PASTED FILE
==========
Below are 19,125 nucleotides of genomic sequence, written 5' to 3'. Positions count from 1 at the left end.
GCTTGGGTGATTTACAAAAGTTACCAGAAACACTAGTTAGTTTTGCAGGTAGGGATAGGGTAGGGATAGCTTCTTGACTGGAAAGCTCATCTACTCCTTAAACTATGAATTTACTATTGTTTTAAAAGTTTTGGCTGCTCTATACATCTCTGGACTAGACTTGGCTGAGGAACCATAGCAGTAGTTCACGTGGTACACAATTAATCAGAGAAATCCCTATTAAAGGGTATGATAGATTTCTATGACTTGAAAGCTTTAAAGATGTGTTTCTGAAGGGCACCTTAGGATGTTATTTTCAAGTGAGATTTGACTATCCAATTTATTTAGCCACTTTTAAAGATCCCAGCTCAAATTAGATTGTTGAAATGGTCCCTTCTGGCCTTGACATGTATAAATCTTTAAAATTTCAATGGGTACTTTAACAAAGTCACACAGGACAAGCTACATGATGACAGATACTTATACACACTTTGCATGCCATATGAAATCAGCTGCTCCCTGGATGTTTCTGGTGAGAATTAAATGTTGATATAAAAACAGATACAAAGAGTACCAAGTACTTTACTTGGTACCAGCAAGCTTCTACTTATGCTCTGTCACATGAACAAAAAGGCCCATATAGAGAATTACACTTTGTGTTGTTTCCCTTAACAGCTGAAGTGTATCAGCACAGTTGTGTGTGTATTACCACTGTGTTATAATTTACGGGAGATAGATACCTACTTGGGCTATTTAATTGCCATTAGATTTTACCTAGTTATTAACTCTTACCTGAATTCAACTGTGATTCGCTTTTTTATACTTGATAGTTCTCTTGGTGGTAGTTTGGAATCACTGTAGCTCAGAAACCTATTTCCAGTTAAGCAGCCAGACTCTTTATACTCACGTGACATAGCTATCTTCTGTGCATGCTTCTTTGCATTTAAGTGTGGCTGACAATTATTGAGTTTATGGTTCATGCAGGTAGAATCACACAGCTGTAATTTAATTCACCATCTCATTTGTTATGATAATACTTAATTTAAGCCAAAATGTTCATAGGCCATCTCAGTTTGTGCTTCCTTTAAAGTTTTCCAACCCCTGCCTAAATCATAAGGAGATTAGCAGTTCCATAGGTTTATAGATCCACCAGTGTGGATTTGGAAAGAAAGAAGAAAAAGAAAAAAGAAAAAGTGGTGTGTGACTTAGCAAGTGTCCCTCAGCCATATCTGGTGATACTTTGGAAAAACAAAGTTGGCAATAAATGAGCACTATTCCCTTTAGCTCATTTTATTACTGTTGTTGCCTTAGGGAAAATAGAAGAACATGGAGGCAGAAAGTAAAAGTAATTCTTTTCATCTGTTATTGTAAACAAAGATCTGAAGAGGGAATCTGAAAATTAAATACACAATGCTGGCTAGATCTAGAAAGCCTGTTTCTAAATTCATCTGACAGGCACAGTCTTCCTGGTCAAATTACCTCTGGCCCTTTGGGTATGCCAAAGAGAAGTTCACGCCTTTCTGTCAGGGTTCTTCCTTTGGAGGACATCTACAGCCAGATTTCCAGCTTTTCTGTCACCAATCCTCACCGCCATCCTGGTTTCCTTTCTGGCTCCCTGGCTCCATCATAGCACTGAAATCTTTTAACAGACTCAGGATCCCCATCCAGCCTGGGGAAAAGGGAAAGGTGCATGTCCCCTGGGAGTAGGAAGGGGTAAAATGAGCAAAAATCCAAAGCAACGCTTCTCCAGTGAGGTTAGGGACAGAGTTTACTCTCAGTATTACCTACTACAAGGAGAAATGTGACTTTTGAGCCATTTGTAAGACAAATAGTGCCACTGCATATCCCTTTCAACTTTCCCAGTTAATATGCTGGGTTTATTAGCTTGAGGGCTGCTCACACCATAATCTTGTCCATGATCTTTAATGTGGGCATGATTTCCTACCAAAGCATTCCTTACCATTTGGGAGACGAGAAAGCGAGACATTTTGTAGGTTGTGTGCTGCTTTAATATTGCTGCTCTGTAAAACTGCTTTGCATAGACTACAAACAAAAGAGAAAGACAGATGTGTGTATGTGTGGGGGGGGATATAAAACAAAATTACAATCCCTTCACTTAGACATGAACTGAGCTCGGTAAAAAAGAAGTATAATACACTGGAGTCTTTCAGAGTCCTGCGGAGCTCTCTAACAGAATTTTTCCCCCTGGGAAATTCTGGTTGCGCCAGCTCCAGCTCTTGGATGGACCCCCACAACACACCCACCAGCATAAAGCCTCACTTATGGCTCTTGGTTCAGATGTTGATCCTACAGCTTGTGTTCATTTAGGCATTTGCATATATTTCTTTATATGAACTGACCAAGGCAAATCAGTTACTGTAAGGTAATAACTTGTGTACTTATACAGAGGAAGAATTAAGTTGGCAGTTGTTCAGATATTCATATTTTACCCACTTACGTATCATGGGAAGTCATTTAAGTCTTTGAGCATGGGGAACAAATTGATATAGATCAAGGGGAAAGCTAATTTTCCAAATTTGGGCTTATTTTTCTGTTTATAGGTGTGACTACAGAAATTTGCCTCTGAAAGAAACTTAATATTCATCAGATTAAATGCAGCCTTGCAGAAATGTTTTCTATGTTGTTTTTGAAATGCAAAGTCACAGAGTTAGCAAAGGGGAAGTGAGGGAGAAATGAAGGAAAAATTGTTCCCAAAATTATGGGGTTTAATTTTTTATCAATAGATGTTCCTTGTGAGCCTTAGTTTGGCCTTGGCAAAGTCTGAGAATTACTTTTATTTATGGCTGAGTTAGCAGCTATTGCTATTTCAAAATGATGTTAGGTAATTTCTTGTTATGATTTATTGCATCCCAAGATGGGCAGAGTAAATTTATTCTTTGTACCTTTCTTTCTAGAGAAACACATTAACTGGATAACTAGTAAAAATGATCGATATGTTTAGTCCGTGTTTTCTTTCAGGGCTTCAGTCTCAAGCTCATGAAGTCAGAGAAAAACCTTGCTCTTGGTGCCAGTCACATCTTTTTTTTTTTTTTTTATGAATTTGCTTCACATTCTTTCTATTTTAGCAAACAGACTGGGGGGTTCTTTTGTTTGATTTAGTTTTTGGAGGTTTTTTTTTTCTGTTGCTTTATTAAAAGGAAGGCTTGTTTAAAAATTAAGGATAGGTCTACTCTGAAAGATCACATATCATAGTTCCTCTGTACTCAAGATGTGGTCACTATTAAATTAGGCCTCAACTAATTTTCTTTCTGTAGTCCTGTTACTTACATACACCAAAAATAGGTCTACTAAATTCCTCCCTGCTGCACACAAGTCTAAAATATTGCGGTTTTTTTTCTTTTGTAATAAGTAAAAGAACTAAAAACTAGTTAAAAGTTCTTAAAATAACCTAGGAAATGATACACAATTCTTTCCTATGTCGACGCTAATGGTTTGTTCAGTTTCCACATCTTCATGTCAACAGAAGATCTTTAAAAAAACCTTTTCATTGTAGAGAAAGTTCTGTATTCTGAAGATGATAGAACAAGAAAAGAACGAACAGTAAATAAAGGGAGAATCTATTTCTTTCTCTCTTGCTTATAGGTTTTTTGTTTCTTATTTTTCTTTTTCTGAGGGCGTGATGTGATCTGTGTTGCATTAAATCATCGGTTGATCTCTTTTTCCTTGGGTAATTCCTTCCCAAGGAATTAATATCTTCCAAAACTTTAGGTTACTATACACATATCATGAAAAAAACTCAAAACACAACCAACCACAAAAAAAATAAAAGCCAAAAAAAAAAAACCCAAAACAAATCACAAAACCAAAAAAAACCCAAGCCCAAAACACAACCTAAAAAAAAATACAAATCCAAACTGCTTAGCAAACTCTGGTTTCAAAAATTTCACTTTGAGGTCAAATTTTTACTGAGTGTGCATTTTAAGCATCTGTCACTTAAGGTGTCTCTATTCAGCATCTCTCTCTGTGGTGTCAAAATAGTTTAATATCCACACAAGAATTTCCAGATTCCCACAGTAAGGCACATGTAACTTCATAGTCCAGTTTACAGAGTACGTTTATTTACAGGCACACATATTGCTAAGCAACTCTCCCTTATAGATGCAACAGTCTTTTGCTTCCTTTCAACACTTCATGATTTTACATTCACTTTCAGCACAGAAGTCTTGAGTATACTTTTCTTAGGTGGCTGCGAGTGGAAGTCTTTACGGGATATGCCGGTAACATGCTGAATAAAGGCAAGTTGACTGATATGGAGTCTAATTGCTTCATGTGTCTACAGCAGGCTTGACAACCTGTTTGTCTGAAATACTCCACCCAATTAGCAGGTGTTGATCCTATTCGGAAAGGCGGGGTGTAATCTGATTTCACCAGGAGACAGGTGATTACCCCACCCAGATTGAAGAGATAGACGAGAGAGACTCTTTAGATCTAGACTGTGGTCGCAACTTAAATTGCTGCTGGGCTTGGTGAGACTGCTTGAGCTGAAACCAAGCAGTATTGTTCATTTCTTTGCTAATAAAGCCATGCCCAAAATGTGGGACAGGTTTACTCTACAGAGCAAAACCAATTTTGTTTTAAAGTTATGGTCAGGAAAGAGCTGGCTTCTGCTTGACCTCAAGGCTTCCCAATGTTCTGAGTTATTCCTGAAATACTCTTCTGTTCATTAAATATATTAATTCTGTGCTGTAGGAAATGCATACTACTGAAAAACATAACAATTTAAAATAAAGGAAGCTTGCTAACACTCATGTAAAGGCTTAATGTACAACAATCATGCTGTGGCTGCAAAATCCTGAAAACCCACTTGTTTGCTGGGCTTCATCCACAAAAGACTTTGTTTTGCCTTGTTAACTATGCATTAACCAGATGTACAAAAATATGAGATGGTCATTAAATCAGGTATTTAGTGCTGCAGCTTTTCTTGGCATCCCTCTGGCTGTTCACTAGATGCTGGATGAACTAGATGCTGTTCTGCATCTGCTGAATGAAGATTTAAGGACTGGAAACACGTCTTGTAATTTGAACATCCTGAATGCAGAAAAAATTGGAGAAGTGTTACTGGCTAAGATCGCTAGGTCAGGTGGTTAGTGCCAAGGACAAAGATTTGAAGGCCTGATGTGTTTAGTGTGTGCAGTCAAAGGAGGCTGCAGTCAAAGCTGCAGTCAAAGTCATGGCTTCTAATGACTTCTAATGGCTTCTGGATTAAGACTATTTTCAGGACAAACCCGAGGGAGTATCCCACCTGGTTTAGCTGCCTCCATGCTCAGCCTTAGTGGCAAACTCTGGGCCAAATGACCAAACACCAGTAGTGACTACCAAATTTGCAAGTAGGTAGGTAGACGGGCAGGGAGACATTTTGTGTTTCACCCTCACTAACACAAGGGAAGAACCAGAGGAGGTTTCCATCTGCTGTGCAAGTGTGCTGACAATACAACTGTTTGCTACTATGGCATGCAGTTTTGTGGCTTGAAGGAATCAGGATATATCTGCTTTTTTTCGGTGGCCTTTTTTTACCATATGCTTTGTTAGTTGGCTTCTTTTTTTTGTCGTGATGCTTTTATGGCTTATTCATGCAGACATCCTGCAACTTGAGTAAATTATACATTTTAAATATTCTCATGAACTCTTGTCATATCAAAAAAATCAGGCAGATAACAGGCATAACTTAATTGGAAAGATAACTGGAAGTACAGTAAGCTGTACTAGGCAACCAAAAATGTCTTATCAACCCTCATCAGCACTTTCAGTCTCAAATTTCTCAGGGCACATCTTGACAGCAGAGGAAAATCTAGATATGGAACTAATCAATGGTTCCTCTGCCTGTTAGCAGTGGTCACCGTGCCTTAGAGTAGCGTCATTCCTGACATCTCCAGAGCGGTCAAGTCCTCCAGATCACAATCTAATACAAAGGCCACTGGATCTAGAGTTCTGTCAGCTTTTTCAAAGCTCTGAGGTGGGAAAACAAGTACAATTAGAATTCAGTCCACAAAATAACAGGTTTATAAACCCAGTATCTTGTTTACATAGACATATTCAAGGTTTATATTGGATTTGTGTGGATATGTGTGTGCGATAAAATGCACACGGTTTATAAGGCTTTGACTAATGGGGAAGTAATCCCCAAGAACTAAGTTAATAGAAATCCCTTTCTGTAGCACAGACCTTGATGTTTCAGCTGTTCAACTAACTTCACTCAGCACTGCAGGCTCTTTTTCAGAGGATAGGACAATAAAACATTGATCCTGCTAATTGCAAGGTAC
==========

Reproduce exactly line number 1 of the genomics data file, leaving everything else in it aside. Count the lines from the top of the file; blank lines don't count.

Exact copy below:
Below are 19,125 nucleotides of genomic sequence, written 5' to 3'. Positions count from 1 at the left end.